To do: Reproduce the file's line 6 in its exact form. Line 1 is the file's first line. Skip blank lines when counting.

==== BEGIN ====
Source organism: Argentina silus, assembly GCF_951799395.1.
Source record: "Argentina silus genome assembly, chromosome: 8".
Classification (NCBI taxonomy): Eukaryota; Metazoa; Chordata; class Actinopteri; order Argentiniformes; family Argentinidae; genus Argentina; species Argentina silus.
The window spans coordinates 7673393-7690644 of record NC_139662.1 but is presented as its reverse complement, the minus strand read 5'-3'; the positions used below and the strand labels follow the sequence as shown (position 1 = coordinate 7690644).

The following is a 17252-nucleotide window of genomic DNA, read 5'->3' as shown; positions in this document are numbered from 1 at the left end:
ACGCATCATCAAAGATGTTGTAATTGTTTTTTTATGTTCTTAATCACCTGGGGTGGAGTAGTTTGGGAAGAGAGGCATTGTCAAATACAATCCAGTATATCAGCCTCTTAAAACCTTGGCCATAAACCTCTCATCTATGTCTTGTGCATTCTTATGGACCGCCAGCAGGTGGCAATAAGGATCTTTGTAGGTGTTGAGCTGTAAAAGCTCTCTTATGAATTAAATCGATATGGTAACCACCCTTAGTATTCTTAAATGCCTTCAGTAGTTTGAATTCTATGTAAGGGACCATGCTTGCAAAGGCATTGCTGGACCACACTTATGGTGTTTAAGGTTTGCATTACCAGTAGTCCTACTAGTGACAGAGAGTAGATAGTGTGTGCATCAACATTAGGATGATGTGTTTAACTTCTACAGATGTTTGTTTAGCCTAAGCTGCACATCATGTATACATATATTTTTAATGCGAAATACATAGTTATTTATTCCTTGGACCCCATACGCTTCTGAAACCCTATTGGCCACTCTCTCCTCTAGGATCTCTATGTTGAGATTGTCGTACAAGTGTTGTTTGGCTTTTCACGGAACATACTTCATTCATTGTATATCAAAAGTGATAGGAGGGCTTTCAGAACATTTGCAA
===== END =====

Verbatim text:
ACGCATCATCAAAGATGTTGTAATTGTTTTTTTATGTTCTTAATCACCTGGGGTGGAGTAGTTTGGGAAGAGAGGCATTGTCAAATACAATCCAGTATATCAGCCTCTTAAAACCTTGGCCATAAACCTCTCATCTATGTCTTGTGCATTCTTATGGACCGCCAGCAGGTGGCAATAAGGATCTTTGTAGGTGTTGAGCTGTAAAAGCTCTCTTATGAATTAAATCGATATGGTAACCACCCTTAGTATTCTTAAATGCCTTCAGTAGTTTGAATTCTATGTAAGGGACCATGCTTGCAAAGGCATTGCTGGACCACACTTATGGTGTTTAAGGTTTGCATTACCAGTAGTCCTACTAGTGACAGAGAGTAGATAGTGTGTGCATCAACATTAGGATGATGTGTTTAACTTCTACAGATGTTTGTTTAGCCTAAGCTGCACATCATGTATACATATATTTTTAATGCGAAATACATAGTTATTTATTCCTTGGACCCCATACGCTTCTGAAACCCTATTGGCCACTCTCTCCTCTAGGATCTCTATGTTGAGATTGTCGTACAAGTGTTGTTTGGCTTTTCACGGAACATACTTCATTCATTGTATATCAAAAGTGATAGGAGGGCTTTCAGAACATTTGCAA